The ’22-’23 season also included many appearances as guest concertmaster or leader, including as guest Principal 2nd Violinist with the St. Paul Chamber Orchestra and conductor Gábor Takács-Nagy. In addition, Nicholas served as guest concertmaster and/or soloist with the New York City-based choral group TENET, The Sebastians, and at the Staunton Music Festival as well as the Duke Bach Cantata Series. Additionally, Nicholas performed at the Washington National Cathedral and at the Princeton Festival, and was lauded this season in reviews for his “joyous, inspirational” performances (TAP into Princeton) and leading “captivating musical conversation” (New York Classical Review).
Nicholas continues to be passionately committed to collaboration and performed in ‘22-23 alongside members of the Finnish Meta4 Quartet, pianist Mimi Solomon, violinists Gabriel Richard, Mari Sato and Ingrid Matthews, violist Jonathan Bagg, cellist Raman Ramakrishnan, members of the UNC faculty, and members of Orpheus, A Far Cry, Tafelmusik, Philharmonia Baroque, Tempesta di Mare, Apollo’s Fire, the Handel and Haydn Society, and TENET.
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Annegret Fauser was made an honorary member of the American Musicological Society in November 2022. She presented a keynote address at the international conference, Gender, Sexuality and Eroticism on the Lyric Stage (Venice), and the Kenneth H. Peacock Lecture at the University of Toronto. Her recent publications include articles on Ludwig van Beethoven, Wanda Landowska, French song, and music’s role in human flourishing. On 1 April 2023, her current and former PhD students honored her with a celebratory symposium. She retired from UNC on 1 July 2023.
In June 2022, Professor Feldman made his debut conducting the North Carolina Symphony, leading four performances of a film music program in Wilmington, Southern Pines, New Bern, and at the Koka Booth Amphitheatre in Cary. He also led a performance of their Juneteenth program at Koka Booth, which included the world premiere of Spirituals of Liberation, by composer Anthony Kelley.
2022-2023 marked his fifth year as Principal Guest Conductor of the Greensboro Symphony Orchestra. These services included holiday pops and a collaboration with the Indigo Girls, plus 11 educational concerts, including eight in the Tanger Center for the Performing Arts. He was pleased to involve UNC voice students Julia Holoman and Nuria Shin, who sang with the symphony and helped present a piece for body percussion and orchestra.
He was a contributor to Andrew Boysen Jr.’s new book, Developing Rehearsal Techniques Through Active Listening, and was the spring guest lecturer for Musical Empowerment.
When he wasn’t on campus, Michael Figueroa spent time traveling to New York, Boston, and London to conduct field research for his current book project (Music and Racial Awakening in Arab America) and to give invited talks at the Center for Jewish History, Brandeis University, King’s College London, and SOAS, University of London. This year, he won the American Musicological Society Jewish Studies and Music Study Group Publication Award for his article, “‘Behind the Sounds’: Matti Caspi, Shlomo Gronich, and the Politics of Genre in Israel” published in 2021 in the Journal of Musicology. Figueroa also helped strengthen the UNC-KCL partnership by joining the advisory board for a European Research Council Advanced Grant-funded project directed by KCL colleague Martin Stokes: Beyond 1932: Rethinking Musical Modernity in the Middle East and North Africa. He will be on research sabbatical in 2023–24, having won a George A. And Eliza Gardner Howard Foundation Fellowship from Brown University.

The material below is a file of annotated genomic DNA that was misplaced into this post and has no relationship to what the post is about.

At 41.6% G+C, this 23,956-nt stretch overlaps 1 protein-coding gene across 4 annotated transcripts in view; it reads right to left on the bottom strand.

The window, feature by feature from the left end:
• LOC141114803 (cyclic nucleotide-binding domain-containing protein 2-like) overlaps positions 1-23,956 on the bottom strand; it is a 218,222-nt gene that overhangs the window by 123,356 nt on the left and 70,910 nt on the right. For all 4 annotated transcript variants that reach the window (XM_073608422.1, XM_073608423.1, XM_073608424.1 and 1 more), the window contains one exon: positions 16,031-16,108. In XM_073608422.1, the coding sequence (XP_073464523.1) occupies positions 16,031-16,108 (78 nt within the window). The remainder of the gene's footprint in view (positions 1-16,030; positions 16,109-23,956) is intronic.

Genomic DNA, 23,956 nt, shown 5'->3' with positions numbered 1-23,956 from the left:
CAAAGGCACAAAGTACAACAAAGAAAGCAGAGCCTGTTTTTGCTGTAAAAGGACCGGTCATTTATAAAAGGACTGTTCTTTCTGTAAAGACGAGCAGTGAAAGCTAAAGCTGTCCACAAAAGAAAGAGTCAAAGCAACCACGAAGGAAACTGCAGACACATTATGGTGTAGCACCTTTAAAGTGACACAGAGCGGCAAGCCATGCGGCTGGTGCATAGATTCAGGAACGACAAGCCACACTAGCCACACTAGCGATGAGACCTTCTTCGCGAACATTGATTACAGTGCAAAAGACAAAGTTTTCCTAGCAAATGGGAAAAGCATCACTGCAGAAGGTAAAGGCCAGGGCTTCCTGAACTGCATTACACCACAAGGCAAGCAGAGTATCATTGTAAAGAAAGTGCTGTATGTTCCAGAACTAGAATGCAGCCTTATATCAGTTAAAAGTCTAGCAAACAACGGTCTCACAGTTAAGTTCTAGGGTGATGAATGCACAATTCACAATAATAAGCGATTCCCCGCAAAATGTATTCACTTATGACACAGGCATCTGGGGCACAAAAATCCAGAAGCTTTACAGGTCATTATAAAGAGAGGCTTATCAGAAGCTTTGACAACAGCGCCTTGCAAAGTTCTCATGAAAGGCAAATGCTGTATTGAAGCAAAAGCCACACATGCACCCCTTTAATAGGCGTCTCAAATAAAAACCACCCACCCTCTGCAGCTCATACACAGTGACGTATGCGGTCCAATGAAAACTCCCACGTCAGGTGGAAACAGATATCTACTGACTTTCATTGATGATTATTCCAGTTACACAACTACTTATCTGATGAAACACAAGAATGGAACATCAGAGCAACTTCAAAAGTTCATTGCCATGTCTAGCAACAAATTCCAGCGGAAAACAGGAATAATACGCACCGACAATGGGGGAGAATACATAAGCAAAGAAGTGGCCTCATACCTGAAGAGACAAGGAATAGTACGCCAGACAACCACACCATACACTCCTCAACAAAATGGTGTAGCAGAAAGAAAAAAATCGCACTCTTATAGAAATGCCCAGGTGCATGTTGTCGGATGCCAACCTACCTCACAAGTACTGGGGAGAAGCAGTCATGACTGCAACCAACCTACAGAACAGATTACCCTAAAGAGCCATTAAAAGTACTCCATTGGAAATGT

Jeffrey Fuchs, Director of University Bands, served as a band host for the College Football Playoff Championship game in Los Angeles, CA in early January 2023. He was assigned to the TCU marching band and assisted them with logistics in addition to serving as a liaison between the TCU band staff and the CFP staff, game production team, transportation coordinator, and the band representative on the local hosting committee while in Los Angeles. Fuchs served in a similar role for the ACC men’s and women’s basketball tournaments. As the band liaison, he was responsible for transporting, assembling, and monitoring the two drum sets used by the bands during the tournaments in addition to working directly with the ACC band directors before, during, and after the games their teams play as a conference representative.
The UNC Athletic Bands, under the direction of Jeffrey Fuchs and Erin Cooper, collaborated to present halftime performances with the Florida A&M University Marching 100 and the Soul Rebels, a New Orleans-based brass band. Pep Bands traveled to away football games at Appalachian State, Duke, Virginia, and Wake Forest, and the Field Hockey Band made the trip to Storrs, CT to support the field hockey team at their national championship game. The Marching Tar Heels traveled to Charlotte, NC for the ACC Championship game and to San Diego, CA for the Holiday Bowl in support of the football team. The spring bands enjoyed performing for men’s and women’s basketball games and a variety of other UNC sporting events both on and off campus.
In March 2023 David Garcia was scholar-in-residence at the Research Centre for the Study of Music, Media, and Place, Memorial University of Newfoundland, where he led graduate seminars and delivered a lecture titled “La batalla de Angostura (1847) and the Soundings of Traumas and Manifest Destinies.” He also presented portions of this lecture at the North Carolina Consortium of Latin American Studies, Duke University, and remotely for the Faculty of Arts and Humanities at the University of Southampton. These lectures are a part of Garcia’s ongoing research project on the nineteenth century history of Latin music and dance in the United States. He also served his second of a three-year appointment on the National Museum of the American Latino’s Scholarly Advisory Committee (Smithsonian).